The teachers claim that the 'equal to' language of the statute50 applies to all elements of the teachers' compensation and prohibits current Department procedures. The Government responds that many of these practices are not subject to the 'equal to' standard, but rather are committed to the Department's discretion by other provisions.51 Although we do not agree with the teachers' position that all facets of their compensation are subject to the requirement of equality with stateside teachers,52 we do think salary grade, steps and credit for past teaching experience are essential ingredients of 'basic compensation,' and therefore are covered by the 'equal to' mandate of the Act.
Again, the focal point of the controversy is the meaning of the stateutory language-- 'at rates equal to the average of the range of rates of basic compensation for similar positions of a comparable level of duties and responsibilities in urban school jurisdictions in the United States of 100,000 or more population.'53 The Act undisputably obligates the Department to determine the 'average of the range of rates' in the school districts specified. Once the average in those districts is determined, we think salary grades and steps for ODS teachers-- which in the final analysis determine their basic annual wage-- must match this average grade by grade and step by step. The House report makes this meaning clear:
The effect of the reported bill . . . is to require that salaries paid teachers in the Department of Defense Overseas Dependents School System be equal to the average of the minimum, intermediate and maximum rates paid teachers holding positions of comparable levels of responsibility in urban school jurisdictions of 100,000 or more population in the United States, including the same average number of salary steps.54
This language echoes the plain import of the statutory language, which, as Congress intended, leaves 'no room for the substitution of independent views or judgments by any Federal civilian or military official.'55 The Act thus requires the Department to give ODS teachers credit for prior experience on the same basis that such credit is accorded teachers in the specified stateside districts. Beyond that, the number of steps, the value of each step and the qualifications therefor must, as closely as practicable, equal the average for the specified districts.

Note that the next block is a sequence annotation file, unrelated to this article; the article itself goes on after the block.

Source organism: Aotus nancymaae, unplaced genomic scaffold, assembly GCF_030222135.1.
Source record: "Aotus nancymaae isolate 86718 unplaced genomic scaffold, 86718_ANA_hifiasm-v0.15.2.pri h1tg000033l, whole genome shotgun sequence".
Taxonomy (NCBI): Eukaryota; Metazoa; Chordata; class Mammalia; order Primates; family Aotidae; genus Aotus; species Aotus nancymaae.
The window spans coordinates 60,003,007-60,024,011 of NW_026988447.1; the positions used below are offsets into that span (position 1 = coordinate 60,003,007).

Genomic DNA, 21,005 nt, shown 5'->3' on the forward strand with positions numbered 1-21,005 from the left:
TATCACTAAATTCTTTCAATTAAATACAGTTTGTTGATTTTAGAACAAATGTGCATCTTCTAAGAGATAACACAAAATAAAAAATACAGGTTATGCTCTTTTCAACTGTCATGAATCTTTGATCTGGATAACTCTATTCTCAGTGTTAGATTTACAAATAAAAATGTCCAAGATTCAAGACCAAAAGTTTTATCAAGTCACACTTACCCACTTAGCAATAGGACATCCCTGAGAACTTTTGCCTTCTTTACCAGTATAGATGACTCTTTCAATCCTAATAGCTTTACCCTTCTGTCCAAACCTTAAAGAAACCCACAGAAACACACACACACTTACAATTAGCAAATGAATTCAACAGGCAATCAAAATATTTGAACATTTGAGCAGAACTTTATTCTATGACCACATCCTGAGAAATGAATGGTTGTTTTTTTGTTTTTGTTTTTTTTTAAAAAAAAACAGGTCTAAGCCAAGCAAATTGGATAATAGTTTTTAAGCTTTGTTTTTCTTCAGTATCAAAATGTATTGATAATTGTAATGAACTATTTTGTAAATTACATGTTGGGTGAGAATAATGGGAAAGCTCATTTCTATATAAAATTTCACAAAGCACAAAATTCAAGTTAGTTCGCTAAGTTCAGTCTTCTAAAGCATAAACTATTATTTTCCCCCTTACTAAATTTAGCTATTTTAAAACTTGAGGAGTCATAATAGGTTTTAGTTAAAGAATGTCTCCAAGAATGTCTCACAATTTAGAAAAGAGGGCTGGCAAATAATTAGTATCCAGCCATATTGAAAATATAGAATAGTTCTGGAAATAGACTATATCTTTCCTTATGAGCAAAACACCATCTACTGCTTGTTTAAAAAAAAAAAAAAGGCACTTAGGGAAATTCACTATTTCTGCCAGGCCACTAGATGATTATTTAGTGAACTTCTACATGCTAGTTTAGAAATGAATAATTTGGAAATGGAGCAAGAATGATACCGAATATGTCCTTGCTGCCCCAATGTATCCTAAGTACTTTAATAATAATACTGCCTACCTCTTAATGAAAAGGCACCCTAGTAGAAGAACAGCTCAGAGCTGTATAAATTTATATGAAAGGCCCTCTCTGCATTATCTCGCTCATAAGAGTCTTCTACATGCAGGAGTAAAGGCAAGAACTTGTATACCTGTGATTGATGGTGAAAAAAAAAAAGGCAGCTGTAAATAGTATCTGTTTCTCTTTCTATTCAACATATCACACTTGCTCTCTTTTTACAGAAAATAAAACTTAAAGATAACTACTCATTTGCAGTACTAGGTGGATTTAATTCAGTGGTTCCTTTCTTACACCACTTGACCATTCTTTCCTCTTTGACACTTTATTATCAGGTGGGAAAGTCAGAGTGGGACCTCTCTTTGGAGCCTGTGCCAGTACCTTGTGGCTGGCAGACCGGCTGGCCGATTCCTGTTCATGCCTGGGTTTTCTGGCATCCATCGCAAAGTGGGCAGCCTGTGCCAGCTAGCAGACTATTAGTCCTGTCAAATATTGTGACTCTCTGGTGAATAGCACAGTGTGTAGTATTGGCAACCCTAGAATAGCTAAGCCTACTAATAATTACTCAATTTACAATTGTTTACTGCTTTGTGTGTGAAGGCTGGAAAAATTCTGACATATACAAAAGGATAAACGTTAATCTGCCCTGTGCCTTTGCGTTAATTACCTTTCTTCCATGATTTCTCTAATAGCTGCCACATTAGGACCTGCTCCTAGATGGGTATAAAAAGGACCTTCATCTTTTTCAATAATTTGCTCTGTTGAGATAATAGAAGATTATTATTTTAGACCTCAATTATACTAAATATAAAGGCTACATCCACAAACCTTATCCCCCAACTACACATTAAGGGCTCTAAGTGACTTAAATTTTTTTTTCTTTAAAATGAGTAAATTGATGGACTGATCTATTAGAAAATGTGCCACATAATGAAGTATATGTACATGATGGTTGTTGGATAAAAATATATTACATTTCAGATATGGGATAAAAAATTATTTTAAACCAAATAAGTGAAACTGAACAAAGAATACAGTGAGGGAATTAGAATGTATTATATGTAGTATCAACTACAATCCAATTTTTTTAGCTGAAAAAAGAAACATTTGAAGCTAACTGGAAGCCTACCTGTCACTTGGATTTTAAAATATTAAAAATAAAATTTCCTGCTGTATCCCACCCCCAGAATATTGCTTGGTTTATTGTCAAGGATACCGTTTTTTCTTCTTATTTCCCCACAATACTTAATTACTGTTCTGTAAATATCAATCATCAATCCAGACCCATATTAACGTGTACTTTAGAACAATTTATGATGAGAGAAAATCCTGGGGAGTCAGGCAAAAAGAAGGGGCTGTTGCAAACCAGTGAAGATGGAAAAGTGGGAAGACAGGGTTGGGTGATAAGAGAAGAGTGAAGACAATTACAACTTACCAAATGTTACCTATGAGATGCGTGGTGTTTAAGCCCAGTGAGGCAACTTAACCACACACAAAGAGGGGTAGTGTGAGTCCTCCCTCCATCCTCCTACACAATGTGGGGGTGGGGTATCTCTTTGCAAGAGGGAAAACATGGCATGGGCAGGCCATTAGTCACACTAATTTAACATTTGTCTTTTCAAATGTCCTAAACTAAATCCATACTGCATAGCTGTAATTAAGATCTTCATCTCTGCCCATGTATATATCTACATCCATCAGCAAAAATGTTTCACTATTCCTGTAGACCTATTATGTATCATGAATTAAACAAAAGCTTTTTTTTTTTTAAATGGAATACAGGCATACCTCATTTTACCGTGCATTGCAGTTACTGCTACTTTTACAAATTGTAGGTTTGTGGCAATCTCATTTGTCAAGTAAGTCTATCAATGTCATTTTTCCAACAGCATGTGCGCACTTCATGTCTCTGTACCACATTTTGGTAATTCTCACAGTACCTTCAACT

The Government argues that the Department's practices with respect to these matters are incidental, and therefore within its discretion.56 It also states that its 'practice for crediting past teaching experience is part of a system 'designed to produce a reasonable, simple, and understandable compensation program."57 Unless 'basic compensation' is a term of art in the education field, for which no evidence is presented to us, this argument is unpersuasive. The Government would apparently have us believe that ODS teachers have only passing interest in their initial salary grades and steps, but we cannot accept this proposition. No more for overseas teachers than for administrative bureaucrats can we imagine a view that qualifications for federal grade levels and steps are just 'incidental' to basic salaries.58
Perhaps the Defense Department has constructed a simple and easily administered compensation program for ODS teachers, but neither fondness for simplicity nor an unwarranted interpretation of 'basic compensation' can be permitted to frustrate the ordinary and natural meaning of the statutory language59 and the manifest purpose of Congress to place ODS teachers on a par with their stateside counterparts.60 We hold that the Department's construction of the Act in the respects discussed is clearly at odds with the intent behind the 1966 amendment.
The teachers also challenge the Department's practice of computing daily rates of compensation on the basis of a school year of 210 days rather than the normal school year of 180 to 190 days.61 The Government argues that this procedure falls within the discretion of the Defense Department under Section 4(a) (7)62 to prescribe regulations governing 'the length of the school year or school years applicable to teaching positions.'63
This provision certainly confers discretion in determining the length of the school year64 but, with equal certainty, that discretion must be exercised in a reasonable manner65 and consistently with congressional expressions in the statute.66 The Department's present method of computing the daily rate does not comport with these criteria.